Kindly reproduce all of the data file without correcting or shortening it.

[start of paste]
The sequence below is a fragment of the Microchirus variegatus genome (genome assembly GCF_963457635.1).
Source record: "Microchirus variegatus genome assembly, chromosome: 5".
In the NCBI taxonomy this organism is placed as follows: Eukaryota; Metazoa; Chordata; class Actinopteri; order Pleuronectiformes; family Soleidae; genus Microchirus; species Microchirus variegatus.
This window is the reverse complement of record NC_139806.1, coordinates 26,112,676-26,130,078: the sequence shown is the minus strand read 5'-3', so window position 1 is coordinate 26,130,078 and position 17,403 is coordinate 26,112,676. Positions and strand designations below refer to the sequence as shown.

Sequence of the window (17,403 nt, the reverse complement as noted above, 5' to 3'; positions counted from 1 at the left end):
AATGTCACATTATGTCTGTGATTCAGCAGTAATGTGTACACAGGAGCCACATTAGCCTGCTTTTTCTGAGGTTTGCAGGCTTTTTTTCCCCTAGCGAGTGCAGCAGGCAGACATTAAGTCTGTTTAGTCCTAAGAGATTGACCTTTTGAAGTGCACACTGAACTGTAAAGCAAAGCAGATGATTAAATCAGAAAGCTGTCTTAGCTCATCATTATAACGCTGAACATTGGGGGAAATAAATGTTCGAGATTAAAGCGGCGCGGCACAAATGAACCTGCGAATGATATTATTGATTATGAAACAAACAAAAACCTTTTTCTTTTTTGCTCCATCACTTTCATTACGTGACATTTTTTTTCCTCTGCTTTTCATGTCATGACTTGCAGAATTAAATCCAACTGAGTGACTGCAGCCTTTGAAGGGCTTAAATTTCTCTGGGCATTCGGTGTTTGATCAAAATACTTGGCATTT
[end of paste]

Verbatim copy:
The sequence below is a fragment of the Microchirus variegatus genome (genome assembly GCF_963457635.1).
Source record: "Microchirus variegatus genome assembly, chromosome: 5".
In the NCBI taxonomy this organism is placed as follows: Eukaryota; Metazoa; Chordata; class Actinopteri; order Pleuronectiformes; family Soleidae; genus Microchirus; species Microchirus variegatus.
This window is the reverse complement of record NC_139806.1, coordinates 26,112,676-26,130,078: the sequence shown is the minus strand read 5'-3', so window position 1 is coordinate 26,130,078 and position 17,403 is coordinate 26,112,676. Positions and strand designations below refer to the sequence as shown.

Sequence of the window (17,403 nt, the reverse complement as noted above, 5' to 3'; positions counted from 1 at the left end):
AATGTCACATTATGTCTGTGATTCAGCAGTAATGTGTACACAGGAGCCACATTAGCCTGCTTTTTCTGAGGTTTGCAGGCTTTTTTTCCCCTAGCGAGTGCAGCAGGCAGACATTAAGTCTGTTTAGTCCTAAGAGATTGACCTTTTGAAGTGCACACTGAACTGTAAAGCAAAGCAGATGATTAAATCAGAAAGCTGTCTTAGCTCATCATTATAACGCTGAACATTGGGGGAAATAAATGTTCGAGATTAAAGCGGCGCGGCACAAATGAACCTGCGAATGATATTATTGATTATGAAACAAACAAAAACCTTTTTCTTTTTTGCTCCATCACTTTCATTACGTGACATTTTTTTTCCTCTGCTTTTCATGTCATGACTTGCAGAATTAAATCCAACTGAGTGACTGCAGCCTTTGAAGGGCTTAAATTTCTCTGGGCATTCGGTGTTTGATCAAAATACTTGGCATTT